Tag archives for low-wage workers
There are few factors that shape a person’s health as strongly and predictably as income. And while enforcing wage and labor laws may at first seem outside the purview of public health agencies, Rajiv Bhatia adamantly disagrees. In fact, he says that public health may wield the most persuasive stick in town.
Walmart says its wages are at the high end, but it’s hard to get by on even $12 per hour. After deducting housing, food, and transportation costs from a $12-per-hour worker’s paycheck, there’s little if anything left for other basic expenses, let alone saving for the future.
As Americans prepare for the Thanksgiving holiday and the White House gets ready for President Obama to pardon the National Thanksgiving Turkey in a Rose Garden ceremony on Wednesday November 27 that will “reflect upon the time-honored traditions of Thanksgiving,” let us take a moment to reflect upon the welfare of the men and women…
This week, Houston became only the second major city in the U.S. South to pass a law to prevent and punish wage theft. It’s a major victory for all workers, but it’s especially significant for the city’s low-wage workers, who lose an estimated $753.2 million every year because of wage theft.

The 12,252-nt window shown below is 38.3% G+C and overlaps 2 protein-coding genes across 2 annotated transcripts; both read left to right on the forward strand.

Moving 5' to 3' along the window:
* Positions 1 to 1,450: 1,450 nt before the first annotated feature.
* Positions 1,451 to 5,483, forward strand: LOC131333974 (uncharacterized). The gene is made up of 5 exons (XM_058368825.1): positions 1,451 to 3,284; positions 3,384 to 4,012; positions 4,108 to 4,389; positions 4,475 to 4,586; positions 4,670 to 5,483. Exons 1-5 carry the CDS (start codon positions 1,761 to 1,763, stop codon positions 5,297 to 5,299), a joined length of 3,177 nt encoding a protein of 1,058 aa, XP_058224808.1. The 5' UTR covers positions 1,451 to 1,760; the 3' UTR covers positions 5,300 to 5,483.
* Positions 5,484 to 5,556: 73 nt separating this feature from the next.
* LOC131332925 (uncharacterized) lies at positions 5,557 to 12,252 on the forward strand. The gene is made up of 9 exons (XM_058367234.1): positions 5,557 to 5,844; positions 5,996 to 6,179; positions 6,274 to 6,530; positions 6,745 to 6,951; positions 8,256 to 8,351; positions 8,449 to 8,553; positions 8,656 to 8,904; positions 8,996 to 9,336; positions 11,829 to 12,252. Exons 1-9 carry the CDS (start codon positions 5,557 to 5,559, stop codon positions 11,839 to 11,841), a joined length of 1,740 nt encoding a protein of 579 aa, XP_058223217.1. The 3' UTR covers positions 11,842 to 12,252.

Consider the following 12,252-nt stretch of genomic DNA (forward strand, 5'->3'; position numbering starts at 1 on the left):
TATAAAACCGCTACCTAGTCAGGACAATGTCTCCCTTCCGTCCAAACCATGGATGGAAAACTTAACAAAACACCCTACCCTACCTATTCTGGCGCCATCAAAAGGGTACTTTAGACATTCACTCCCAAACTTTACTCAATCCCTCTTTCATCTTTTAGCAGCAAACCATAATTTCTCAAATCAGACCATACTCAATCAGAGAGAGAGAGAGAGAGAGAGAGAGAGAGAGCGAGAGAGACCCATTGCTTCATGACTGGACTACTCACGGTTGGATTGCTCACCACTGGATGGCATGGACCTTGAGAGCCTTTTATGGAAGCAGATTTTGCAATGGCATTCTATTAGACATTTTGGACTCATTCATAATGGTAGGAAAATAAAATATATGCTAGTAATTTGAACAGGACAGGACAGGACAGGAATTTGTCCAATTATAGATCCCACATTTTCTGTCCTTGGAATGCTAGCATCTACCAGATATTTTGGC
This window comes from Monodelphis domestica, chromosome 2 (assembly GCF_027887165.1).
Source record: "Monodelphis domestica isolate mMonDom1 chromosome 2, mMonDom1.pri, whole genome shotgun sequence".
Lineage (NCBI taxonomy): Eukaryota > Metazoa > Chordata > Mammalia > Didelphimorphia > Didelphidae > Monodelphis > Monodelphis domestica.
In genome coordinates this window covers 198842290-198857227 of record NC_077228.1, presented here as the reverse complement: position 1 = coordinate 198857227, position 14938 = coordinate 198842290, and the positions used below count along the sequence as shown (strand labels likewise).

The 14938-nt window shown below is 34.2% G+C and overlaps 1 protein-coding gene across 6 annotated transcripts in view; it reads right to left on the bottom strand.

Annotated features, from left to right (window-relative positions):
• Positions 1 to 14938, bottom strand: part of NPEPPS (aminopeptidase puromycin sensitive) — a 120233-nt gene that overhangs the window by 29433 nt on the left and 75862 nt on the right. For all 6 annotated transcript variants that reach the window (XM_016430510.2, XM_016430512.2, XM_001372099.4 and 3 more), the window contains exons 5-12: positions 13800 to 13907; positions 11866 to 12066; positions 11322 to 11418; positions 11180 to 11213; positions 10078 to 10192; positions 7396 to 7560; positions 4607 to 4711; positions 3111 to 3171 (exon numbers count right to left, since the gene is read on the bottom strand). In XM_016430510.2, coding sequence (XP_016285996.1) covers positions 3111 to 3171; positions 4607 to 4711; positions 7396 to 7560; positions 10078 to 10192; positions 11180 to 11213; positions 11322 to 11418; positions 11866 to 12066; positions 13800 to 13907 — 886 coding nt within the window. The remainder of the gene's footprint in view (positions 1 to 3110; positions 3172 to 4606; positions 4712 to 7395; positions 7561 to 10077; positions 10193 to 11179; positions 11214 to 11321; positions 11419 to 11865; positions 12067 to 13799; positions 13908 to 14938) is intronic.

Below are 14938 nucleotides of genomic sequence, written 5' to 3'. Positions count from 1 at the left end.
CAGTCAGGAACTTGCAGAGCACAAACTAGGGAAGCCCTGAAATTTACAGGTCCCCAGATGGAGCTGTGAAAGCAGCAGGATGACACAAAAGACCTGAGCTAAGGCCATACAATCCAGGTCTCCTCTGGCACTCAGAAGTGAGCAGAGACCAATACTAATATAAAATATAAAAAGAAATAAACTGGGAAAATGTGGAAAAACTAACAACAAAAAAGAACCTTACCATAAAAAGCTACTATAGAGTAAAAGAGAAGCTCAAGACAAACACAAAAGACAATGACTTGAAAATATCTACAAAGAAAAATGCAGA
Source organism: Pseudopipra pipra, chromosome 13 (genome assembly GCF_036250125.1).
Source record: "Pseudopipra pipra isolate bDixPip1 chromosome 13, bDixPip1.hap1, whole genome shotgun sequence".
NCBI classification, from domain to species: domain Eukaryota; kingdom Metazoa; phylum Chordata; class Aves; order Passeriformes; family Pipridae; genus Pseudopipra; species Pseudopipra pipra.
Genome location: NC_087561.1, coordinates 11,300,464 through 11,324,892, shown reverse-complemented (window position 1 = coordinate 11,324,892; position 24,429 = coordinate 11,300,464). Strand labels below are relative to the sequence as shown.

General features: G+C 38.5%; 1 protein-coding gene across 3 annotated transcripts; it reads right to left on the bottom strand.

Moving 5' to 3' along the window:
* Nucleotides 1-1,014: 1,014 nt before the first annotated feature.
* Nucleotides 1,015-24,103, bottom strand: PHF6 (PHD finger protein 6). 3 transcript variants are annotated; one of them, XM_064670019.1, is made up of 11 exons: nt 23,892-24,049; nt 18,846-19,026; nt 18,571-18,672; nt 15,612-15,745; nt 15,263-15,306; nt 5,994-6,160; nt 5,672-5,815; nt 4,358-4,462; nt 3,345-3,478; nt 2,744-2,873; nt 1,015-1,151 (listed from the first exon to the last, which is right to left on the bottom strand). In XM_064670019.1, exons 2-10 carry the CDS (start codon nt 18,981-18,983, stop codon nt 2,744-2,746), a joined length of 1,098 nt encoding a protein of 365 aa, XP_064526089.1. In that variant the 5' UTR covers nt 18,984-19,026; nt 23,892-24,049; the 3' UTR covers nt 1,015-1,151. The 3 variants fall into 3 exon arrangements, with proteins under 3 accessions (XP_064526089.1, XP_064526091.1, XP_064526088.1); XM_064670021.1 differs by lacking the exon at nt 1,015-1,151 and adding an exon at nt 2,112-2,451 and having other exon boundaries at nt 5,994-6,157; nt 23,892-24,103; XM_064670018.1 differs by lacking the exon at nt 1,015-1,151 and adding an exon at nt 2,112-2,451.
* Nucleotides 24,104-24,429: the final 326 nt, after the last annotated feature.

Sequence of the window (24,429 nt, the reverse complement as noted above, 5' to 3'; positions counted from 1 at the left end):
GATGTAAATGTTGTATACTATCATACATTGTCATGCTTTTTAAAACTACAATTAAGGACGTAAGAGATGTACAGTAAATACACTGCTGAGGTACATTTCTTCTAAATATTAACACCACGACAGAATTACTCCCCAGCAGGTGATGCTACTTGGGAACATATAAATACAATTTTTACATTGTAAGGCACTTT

At the 141st meeting of the American Public Health Association (APHA) held last week in Boston, the organization’s Occupational Health & Safety section honored the achievements of some extraordinarily dedicated individuals and organizations whose efforts have been advancing workplace safety. While these awards are typically most meaningful to others in the field, events taking place…
Wages in the highly profitable fast food industry are so low that more than half of families of front-line fast food workers are enrolled in and depend on public assistance programs to make ends meet. In other words, that seemingly inexpensive burger and fries not only comes with a secret sauce, but a secret cost.
In their efforts to protect the most vulnerable workers from illegal workplace practices and conditions, worker centers have now attracted the million-dollar ire of formidable anti-union forces. And while advocates say it’s a sign of worker centers’ success, it’s still a worrisome trend that’s made it all the way to the halls of Congress.
Sharon Thomas-Ellison works hard for her paychecks at Jimmy John’s. On occasion when no one else is available, the 19-year-old has worked from 11 in the morning until 1 a.m. at night with just a 30-minute break — and it’s okay, she says, she needs the extra income.
Earlier this month, Florida lawmakers wrapped up their latest legislative session. And nearly 500 miles south of Tallahassee in Miami-Dade County, workers’ rights advocates breathed yet another sigh of relief.
For Angel Nava, Chicago’s newly adopted wage theft ordinance is particularly personal. Until recently, Nava had worked at the same car wash business in Chicago’s Uptown neighborhood for 14 years. The 55-year-old employee did it all — washing, detailing, buffing — for about 50 hours each week. Then, his boss decided to stop paying overtime.